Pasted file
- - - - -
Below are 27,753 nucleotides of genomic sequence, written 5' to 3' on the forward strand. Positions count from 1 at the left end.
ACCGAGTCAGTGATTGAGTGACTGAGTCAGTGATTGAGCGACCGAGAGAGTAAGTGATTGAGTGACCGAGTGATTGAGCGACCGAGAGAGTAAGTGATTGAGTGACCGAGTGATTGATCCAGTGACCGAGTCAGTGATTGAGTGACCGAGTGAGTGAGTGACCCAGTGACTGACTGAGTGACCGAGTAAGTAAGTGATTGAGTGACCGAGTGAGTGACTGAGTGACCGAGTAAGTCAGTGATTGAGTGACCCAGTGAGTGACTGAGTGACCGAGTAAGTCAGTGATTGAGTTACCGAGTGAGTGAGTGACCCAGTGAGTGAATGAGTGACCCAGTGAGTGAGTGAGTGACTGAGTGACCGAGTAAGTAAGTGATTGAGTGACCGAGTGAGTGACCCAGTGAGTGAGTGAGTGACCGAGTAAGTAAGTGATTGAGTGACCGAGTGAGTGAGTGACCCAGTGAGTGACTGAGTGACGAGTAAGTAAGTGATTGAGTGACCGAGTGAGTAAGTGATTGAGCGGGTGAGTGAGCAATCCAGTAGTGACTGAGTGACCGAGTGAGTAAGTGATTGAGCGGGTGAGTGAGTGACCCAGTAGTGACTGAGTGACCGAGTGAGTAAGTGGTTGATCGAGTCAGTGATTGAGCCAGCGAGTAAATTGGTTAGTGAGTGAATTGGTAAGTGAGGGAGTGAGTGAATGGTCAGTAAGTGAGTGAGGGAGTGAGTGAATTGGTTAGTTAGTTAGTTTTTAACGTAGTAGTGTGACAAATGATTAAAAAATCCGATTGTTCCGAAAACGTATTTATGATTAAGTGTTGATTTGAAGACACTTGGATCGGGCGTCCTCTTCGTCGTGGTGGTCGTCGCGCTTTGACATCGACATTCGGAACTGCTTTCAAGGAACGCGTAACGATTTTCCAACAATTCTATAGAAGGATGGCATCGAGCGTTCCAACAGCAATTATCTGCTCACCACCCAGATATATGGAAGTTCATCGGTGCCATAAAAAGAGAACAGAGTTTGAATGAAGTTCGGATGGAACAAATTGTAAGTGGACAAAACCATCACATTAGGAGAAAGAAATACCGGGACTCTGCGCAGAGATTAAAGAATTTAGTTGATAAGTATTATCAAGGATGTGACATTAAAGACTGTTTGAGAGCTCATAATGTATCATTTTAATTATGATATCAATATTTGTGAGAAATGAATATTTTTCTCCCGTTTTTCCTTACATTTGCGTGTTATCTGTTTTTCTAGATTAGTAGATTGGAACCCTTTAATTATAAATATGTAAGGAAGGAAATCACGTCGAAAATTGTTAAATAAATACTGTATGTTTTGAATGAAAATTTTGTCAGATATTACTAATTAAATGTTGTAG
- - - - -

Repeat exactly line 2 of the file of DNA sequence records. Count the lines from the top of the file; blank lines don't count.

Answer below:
ACCGAGTCAGTGATTGAGTGACTGAGTCAGTGATTGAGCGACCGAGAGAGTAAGTGATTGAGTGACCGAGTGATTGAGCGACCGAGAGAGTAAGTGATTGAGTGACCGAGTGATTGATCCAGTGACCGAGTCAGTGATTGAGTGACCGAGTGAGTGAGTGACCCAGTGACTGACTGAGTGACCGAGTAAGTAAGTGATTGAGTGACCGAGTGAGTGACTGAGTGACCGAGTAAGTCAGTGATTGAGTGACCCAGTGAGTGACTGAGTGACCGAGTAAGTCAGTGATTGAGTTACCGAGTGAGTGAGTGACCCAGTGAGTGAATGAGTGACCCAGTGAGTGAGTGAGTGACTGAGTGACCGAGTAAGTAAGTGATTGAGTGACCGAGTGAGTGACCCAGTGAGTGAGTGAGTGACCGAGTAAGTAAGTGATTGAGTGACCGAGTGAGTGAGTGACCCAGTGAGTGACTGAGTGACGAGTAAGTAAGTGATTGAGTGACCGAGTGAGTAAGTGATTGAGCGGGTGAGTGAGCAATCCAGTAGTGACTGAGTGACCGAGTGAGTAAGTGATTGAGCGGGTGAGTGAGTGACCCAGTAGTGACTGAGTGACCGAGTGAGTAAGTGGTTGATCGAGTCAGTGATTGAGCCAGCGAGTAAATTGGTTAGTGAGTGAATTGGTAAGTGAGGGAGTGAGTGAATGGTCAGTAAGTGAGTGAGGGAGTGAGTGAATTGGTTAGTTAGTTAGTTTTTAACGTAGTAGTGTGACAAATGATTAAAAAATCCGATTGTTCCGAAAACGTATTTATGATTAAGTGTTGATTTGAAGACACTTGGATCGGGCGTCCTCTTCGTCGTGGTGGTCGTCGCGCTTTGACATCGACATTCGGAACTGCTTTCAAGGAACGCGTAACGATTTTCCAACAATTCTATAGAAGGATGGCATCGAGCGTTCCAACAGCAATTATCTGCTCACCACCCAGATATATGGAAGTTCATCGGTGCCATAAAAAGAGAACAGAGTTTGAATGAAGTTCGGATGGAACAAATTGTAAGTGGACAAAACCATCACATTAGGAGAAAGAAATACCGGGACTCTGCGCAGAGATTAAAGAATTTAGTTGATAAGTATTATCAAGGATGTGACATTAAAGACTGTTTGAGAGCTCATAATGTATCATTTTAATTATGATATCAATATTTGTGAGAAATGAATATTTTTCTCCCGTTTTTCCTTACATTTGCGTGTTATCTGTTTTTCTAGATTAGTAGATTGGAACCCTTTAATTATAAATATGTAAGGAAGGAAATCACGTCGAAAATTGTTAAATAAATACTGTATGTTTTGAATGAAAATTTTGTCAGATATTACTAATTAAATGTTGTAG